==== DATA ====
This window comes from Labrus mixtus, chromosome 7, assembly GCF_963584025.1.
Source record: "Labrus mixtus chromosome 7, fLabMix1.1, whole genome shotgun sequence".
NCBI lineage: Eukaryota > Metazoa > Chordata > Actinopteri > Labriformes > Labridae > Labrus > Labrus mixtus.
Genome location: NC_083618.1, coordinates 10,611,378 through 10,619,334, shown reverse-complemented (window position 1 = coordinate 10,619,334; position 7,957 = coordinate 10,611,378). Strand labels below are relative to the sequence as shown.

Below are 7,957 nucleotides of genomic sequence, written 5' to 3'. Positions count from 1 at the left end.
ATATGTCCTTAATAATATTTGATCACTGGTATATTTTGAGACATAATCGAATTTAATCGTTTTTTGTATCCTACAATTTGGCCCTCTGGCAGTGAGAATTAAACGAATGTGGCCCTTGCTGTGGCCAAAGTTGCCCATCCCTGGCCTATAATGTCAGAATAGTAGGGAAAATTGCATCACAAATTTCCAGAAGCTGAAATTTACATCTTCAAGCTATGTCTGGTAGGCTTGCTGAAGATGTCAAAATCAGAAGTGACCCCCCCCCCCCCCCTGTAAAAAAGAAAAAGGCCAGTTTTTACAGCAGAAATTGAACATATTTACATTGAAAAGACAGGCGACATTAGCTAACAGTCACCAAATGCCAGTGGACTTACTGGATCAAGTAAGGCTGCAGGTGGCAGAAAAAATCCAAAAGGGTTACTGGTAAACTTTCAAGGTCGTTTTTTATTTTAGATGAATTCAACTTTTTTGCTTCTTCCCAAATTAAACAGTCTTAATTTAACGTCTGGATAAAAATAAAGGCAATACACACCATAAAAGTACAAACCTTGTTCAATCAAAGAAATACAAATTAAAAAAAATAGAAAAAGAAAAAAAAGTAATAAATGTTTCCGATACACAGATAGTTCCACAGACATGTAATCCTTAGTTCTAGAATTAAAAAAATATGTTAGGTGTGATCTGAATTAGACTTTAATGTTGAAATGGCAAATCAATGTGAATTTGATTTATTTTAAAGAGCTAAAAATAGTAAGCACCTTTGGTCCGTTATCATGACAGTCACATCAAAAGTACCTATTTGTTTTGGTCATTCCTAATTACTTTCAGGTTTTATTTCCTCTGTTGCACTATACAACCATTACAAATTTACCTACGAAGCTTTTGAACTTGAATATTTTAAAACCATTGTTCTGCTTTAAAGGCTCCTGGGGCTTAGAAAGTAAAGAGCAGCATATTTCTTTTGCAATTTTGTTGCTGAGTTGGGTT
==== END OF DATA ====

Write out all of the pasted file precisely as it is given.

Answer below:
This window comes from Labrus mixtus, chromosome 7, assembly GCF_963584025.1.
Source record: "Labrus mixtus chromosome 7, fLabMix1.1, whole genome shotgun sequence".
NCBI lineage: Eukaryota > Metazoa > Chordata > Actinopteri > Labriformes > Labridae > Labrus > Labrus mixtus.
Genome location: NC_083618.1, coordinates 10,611,378 through 10,619,334, shown reverse-complemented (window position 1 = coordinate 10,619,334; position 7,957 = coordinate 10,611,378). Strand labels below are relative to the sequence as shown.

Below are 7,957 nucleotides of genomic sequence, written 5' to 3'. Positions count from 1 at the left end.
ATATGTCCTTAATAATATTTGATCACTGGTATATTTTGAGACATAATCGAATTTAATCGTTTTTTGTATCCTACAATTTGGCCCTCTGGCAGTGAGAATTAAACGAATGTGGCCCTTGCTGTGGCCAAAGTTGCCCATCCCTGGCCTATAATGTCAGAATAGTAGGGAAAATTGCATCACAAATTTCCAGAAGCTGAAATTTACATCTTCAAGCTATGTCTGGTAGGCTTGCTGAAGATGTCAAAATCAGAAGTGACCCCCCCCCCCCCCCTGTAAAAAAGAAAAAGGCCAGTTTTTACAGCAGAAATTGAACATATTTACATTGAAAAGACAGGCGACATTAGCTAACAGTCACCAAATGCCAGTGGACTTACTGGATCAAGTAAGGCTGCAGGTGGCAGAAAAAATCCAAAAGGGTTACTGGTAAACTTTCAAGGTCGTTTTTTATTTTAGATGAATTCAACTTTTTTGCTTCTTCCCAAATTAAACAGTCTTAATTTAACGTCTGGATAAAAATAAAGGCAATACACACCATAAAAGTACAAACCTTGTTCAATCAAAGAAATACAAATTAAAAAAAATAGAAAAAGAAAAAAAAGTAATAAATGTTTCCGATACACAGATAGTTCCACAGACATGTAATCCTTAGTTCTAGAATTAAAAAAATATGTTAGGTGTGATCTGAATTAGACTTTAATGTTGAAATGGCAAATCAATGTGAATTTGATTTATTTTAAAGAGCTAAAAATAGTAAGCACCTTTGGTCCGTTATCATGACAGTCACATCAAAAGTACCTATTTGTTTTGGTCATTCCTAATTACTTTCAGGTTTTATTTCCTCTGTTGCACTATACAACCATTACAAATTTACCTACGAAGCTTTTGAACTTGAATATTTTAAAACCATTGTTCTGCTTTAAAGGCTCCTGGGGCTTAGAAAGTAAAGAGCAGCATATTTCTTTTGCAATTTTGTTGCTGAGTTGGGTT